Q: Why use Bayside Management & Leasing as your Property Management Company?
A: Renting your home out to a complete stranger can be very scary. Failure to adequately screen tenants, an owner faces the possibility of unpaid rent, damages and possible evictions. At Bayside Management we screen our tenants very thoroughly. We have developed a point and grade system for screening tenants. The tenants are screened based on credit, rental references, home ownership and job history and information obtained via public records. Based on their final point score, they are either qualified or not. With our company no tenant will qualify for a property if their references are negative. Although screening and securing a good tenant is critical, it is only the first step in the process. Next comes the move in, documentation of condition, lease signing, monthly rent collections, routine inspections, monthly financial statements and eventually the move out and turnover of the property to find another tenant, all while following the law. We are educated in property management and our team of professionals will handle every step for you, all while keeping you informed.
Q: How do you get my property rented?
A: To get your property rented, we must photograph and gather all data pertaining to your property. We list your property in a number of different ways all with the expressed intent of maximizing the property’s exposure, including the Realtors’ MLS (Muiltple Listing Service) – a data base which is available to all real estate agents county wide. We place your property on our website, as well as listing the property on Craigslist, Trulia, HotPads, Zillow and numerous other Internet sites, and post a sign for drive by traffic and/or walk by traffic. We have a leasing agent available to show properties when prospective tenants call. We answer our phone lines so perspective tenants can get through to us.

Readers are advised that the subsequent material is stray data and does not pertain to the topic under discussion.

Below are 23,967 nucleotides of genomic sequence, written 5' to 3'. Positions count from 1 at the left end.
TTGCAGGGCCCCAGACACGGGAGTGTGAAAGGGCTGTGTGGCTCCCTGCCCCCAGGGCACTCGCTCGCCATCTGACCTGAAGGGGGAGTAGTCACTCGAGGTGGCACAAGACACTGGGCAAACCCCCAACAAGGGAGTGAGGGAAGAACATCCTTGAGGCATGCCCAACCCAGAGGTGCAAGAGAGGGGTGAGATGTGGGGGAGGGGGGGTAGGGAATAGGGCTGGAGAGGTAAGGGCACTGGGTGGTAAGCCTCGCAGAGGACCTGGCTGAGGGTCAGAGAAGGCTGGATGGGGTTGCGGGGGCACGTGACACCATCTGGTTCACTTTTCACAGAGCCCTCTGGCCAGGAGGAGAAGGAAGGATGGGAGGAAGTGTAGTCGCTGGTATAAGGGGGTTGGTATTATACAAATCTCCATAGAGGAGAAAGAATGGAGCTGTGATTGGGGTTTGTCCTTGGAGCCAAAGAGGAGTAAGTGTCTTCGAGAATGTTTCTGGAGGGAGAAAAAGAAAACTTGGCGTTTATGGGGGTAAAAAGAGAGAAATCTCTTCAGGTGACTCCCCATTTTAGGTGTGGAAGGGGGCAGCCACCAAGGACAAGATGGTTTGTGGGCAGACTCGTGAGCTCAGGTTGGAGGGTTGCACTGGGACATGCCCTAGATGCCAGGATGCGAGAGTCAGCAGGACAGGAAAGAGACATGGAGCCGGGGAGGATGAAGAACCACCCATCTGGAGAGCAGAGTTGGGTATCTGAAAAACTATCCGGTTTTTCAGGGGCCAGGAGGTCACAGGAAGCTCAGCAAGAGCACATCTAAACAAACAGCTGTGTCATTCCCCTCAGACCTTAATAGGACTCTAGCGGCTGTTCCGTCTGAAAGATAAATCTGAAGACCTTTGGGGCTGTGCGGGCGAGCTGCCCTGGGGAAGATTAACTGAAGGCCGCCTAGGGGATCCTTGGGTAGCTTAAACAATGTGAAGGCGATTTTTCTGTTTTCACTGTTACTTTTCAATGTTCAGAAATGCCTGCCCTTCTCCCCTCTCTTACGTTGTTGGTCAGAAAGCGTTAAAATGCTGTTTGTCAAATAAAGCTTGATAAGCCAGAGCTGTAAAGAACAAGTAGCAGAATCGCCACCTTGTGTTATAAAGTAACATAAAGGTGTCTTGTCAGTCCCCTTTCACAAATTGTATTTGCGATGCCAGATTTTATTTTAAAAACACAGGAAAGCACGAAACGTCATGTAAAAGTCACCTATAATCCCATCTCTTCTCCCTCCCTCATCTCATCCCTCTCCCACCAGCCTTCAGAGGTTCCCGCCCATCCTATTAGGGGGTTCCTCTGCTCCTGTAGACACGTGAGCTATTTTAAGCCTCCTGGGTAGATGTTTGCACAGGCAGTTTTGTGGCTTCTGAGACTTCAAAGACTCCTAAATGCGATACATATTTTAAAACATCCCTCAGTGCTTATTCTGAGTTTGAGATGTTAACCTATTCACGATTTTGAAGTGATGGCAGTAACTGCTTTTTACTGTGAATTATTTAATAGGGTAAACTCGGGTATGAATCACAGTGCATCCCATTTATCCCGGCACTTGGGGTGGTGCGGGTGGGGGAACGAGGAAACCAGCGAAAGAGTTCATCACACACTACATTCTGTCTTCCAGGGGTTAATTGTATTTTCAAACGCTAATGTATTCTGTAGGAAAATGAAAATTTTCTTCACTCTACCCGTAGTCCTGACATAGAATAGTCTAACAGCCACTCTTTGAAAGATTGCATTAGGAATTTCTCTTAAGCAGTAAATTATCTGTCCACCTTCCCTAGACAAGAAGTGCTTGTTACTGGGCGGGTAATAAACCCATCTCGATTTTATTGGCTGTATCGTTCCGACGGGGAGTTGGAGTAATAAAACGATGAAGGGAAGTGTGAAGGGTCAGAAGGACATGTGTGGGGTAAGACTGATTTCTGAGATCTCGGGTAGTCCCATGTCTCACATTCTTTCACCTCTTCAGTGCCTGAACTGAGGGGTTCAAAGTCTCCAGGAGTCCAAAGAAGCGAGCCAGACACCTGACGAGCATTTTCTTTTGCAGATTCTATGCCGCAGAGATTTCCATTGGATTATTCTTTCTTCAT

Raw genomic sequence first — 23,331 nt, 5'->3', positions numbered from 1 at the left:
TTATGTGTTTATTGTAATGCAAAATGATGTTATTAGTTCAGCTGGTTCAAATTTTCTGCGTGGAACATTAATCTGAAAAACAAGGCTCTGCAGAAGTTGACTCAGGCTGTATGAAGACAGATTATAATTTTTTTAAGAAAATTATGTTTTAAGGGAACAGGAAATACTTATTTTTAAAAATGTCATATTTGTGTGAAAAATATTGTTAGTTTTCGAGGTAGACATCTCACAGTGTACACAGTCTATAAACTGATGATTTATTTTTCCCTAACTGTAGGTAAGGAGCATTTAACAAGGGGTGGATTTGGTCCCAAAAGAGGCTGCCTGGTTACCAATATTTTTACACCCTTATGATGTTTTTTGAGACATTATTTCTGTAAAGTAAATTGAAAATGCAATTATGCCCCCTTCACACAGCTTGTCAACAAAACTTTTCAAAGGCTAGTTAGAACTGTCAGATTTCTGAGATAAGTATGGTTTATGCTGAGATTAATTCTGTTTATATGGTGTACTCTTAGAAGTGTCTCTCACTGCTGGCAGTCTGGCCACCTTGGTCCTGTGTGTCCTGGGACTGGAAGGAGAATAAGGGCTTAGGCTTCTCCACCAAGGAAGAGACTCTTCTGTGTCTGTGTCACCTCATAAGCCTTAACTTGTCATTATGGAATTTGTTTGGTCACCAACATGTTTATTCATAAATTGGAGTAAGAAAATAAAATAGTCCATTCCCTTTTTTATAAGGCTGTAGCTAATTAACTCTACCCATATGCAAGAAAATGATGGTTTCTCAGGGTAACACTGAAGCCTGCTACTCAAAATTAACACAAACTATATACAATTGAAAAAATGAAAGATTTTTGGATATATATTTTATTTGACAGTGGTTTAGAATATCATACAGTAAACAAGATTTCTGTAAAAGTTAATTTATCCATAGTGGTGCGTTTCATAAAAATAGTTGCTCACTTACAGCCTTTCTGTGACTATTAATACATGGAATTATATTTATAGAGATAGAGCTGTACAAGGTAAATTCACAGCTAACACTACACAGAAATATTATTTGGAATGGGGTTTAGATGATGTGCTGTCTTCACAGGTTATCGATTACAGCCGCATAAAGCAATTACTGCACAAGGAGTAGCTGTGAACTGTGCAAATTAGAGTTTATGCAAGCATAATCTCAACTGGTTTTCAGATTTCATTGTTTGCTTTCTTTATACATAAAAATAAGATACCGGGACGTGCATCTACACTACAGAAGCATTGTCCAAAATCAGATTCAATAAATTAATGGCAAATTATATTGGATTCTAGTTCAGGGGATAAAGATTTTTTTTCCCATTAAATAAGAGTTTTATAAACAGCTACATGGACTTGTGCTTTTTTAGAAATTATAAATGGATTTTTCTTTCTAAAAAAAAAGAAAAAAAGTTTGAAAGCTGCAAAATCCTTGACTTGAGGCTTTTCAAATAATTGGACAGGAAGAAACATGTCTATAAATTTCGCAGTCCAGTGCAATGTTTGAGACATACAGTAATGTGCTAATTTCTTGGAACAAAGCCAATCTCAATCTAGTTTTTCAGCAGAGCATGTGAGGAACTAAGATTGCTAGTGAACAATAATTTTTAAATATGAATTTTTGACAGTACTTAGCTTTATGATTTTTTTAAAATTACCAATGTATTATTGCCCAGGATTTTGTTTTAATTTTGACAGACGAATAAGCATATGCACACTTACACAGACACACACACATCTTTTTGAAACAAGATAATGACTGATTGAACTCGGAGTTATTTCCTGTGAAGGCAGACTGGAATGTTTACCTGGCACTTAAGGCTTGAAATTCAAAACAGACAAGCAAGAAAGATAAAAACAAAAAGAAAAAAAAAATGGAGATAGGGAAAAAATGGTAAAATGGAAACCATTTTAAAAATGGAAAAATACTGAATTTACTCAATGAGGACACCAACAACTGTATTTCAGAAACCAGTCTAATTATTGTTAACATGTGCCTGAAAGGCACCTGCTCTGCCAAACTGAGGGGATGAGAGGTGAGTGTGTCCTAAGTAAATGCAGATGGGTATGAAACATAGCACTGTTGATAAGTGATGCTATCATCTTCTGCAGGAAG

Q: How much will my property rent for?
A: Pricing a property correctly is the most critical decision an owner can make to start off on the right foot. Rental price determines everything – how fast a property will rent, what type of tenant you will get, etc. We will conduct a comparative market analysis for you from a variety of databases. This report will show what properties are available for rent in comparable neighborhoods and what all properties in those areas have rented for in the last few months. Based on the price per square foot of the averages we see, we will multiply that by your square footage to come up with “fair market value”. It is always advisable to list your property a small amount below the competition or below fair market value. Tenants who have good credit and income are looking for a deal, they know they will qualify and want the best bang for their buck, so well priced properties attract good tenants. Over pricing your property by even $50 could end up costing an owner months of vacancy and is rarely ever worth it in the end.
Q: How do I know if a prospective tenant is qualified?
A: We have an extensive screening system. All information on the tenant will be relayed to you if you so desire. Sometimes if the tenant scores lower than required, additional security deposits can be requested.
Q: When will I receive my funds each month?